For Immediate Release May 10, 2004
Mary E. McCrank
Media Relations Officer
GENESEO FACULTY AND STAFF EARN
SUNY CHANCELLORS AWARDS FOR EXCELLENCE
GENESEO, N.Y. Five faculty and staff members of the State University of New York at Geneseo have been named recipients of the 2004 SUNY Chancellors Award for Excellence. Carol Faulkner, assistant professor of history, and Edward M. Pogozelski, assistant professor of physics, received Excellence in Teaching Awards; Sue Ann Brainard, associate librarian, received an Excellence in Librarianship Award; Barbara Howard, assistant dean of the Jones School of Business, received an Excellence in Professional Service Award; and Steven D. Derné, associate professor of sociology, received an Excellence in Scholarship and Creative Activities Award.
Carol Faulkner joined the Geneseo faculty in 1999 as an assistant professor of history after working for a year as an editing fellow at the National Historical Publications and Records Commission. Since her arrival here, Faulkner has combined outstanding teaching with high quality scholarship and active participation in the intellectual, administrative and social life of the campus. Faulkner, who specializes in nineteenth century race and gender issues, has authored two books: "Womens Radical Reconstruction: The Freedmens Aid Movement, 1862-1876" and "The Selected Letters of Lucretia Coffin Mott." She has published several articles and presented papers at conferences across the country, serves as secretary on the College Senate, and is involved in several department- and campus-wide committees. Faulkner offers an impressive variety of courses, including 13 history courses, four interdisciplinary courses, one womens studies course and one American history course. In addition, she has displayed extraordinary skill and mastery in a variety of teaching situations, from large introductory courses to advanced seminars.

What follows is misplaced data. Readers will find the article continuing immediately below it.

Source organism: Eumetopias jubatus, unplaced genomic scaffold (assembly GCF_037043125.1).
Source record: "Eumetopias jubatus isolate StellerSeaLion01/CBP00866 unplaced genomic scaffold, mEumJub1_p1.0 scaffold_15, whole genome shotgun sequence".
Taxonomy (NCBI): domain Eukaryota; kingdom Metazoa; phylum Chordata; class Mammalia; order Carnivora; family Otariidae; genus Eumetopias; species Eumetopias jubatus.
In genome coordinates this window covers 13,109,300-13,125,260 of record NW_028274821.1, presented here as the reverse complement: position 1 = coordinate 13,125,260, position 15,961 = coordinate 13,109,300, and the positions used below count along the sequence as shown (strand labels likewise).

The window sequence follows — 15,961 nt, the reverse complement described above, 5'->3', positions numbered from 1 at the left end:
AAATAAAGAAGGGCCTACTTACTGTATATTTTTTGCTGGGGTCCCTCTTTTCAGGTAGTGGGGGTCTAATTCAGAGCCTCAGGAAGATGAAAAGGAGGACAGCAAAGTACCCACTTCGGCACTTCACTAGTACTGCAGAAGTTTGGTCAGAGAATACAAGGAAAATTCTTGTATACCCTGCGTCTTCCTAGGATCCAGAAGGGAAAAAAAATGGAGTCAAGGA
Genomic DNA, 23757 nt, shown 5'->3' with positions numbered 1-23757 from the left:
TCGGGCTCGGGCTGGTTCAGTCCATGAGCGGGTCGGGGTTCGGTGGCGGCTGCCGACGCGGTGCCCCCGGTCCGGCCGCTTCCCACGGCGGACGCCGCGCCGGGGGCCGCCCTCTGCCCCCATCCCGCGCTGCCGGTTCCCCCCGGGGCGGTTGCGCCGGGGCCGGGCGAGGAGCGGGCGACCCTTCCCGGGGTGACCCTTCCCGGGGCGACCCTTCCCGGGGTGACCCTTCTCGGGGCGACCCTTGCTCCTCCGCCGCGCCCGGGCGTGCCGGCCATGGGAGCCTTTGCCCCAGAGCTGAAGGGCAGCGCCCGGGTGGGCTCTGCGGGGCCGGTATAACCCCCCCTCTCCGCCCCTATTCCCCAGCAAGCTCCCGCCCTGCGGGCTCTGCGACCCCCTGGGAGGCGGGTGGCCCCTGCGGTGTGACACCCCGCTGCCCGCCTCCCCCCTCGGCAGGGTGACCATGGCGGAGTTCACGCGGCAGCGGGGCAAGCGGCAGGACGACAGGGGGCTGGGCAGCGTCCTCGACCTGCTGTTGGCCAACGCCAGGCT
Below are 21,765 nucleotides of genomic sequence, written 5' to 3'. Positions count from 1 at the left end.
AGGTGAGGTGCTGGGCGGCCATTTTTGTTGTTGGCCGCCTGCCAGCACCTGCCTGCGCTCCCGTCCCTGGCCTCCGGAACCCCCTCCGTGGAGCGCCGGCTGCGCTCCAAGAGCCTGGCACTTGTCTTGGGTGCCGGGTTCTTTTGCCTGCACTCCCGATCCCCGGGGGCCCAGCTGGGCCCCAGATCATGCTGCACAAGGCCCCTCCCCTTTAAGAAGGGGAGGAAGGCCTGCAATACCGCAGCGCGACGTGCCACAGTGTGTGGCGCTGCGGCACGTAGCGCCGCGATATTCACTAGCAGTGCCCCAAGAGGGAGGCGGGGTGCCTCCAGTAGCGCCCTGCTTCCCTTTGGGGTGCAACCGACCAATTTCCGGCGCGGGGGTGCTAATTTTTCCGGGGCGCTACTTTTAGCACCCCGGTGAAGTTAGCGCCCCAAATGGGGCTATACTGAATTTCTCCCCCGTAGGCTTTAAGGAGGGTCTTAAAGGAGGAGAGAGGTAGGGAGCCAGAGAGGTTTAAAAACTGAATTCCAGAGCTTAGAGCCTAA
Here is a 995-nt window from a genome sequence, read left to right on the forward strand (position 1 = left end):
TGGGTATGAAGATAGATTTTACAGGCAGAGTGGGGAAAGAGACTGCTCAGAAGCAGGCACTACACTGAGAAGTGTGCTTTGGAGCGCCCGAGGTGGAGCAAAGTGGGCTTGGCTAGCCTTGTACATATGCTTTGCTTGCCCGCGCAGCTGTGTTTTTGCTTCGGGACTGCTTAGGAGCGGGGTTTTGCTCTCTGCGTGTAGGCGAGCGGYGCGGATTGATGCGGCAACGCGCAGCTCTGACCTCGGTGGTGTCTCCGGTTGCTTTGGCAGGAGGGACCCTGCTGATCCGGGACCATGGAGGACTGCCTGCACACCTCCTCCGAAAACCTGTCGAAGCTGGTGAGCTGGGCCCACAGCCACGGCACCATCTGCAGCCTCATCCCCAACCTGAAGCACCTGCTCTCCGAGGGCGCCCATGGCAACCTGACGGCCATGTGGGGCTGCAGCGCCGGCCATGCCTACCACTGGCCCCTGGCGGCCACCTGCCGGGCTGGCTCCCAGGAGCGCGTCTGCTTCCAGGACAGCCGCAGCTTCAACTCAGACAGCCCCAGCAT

Edward M. Pogozelski has been an assistant professor of physics at Geneseo since 1999. Prior to attending graduate school, Pogozelski worked as an engineer for Westinghouse Electric Corporation, and he has incorporated examples and context from his professional experiences into his curriculum. His course offerings run the gamut, from large introductory physics lectures to upper-level courses for majors. Since coming to Geneseo, Pogozelski has obtained grants from two local companies to provide summer support for him and stipends for Geneseo physics majors who are undergraduate researchers. One student stated that Pogozelski "treated me as a colleague with valid opinions worth considering." After attending a workshop called Starting Student Space Hardware Programs, Pogozelski supervised two groups of students who carried out rocket-based measurements of the atmosphere. His students know he is available in his office late into the evenings, and it is not unusual to see a half-dozen students seated on chairs and on the floor of his small office, talking over the challenging questions on class assignments. He also is involved in college activities, ranging from college-wide committees to forming a department sports team.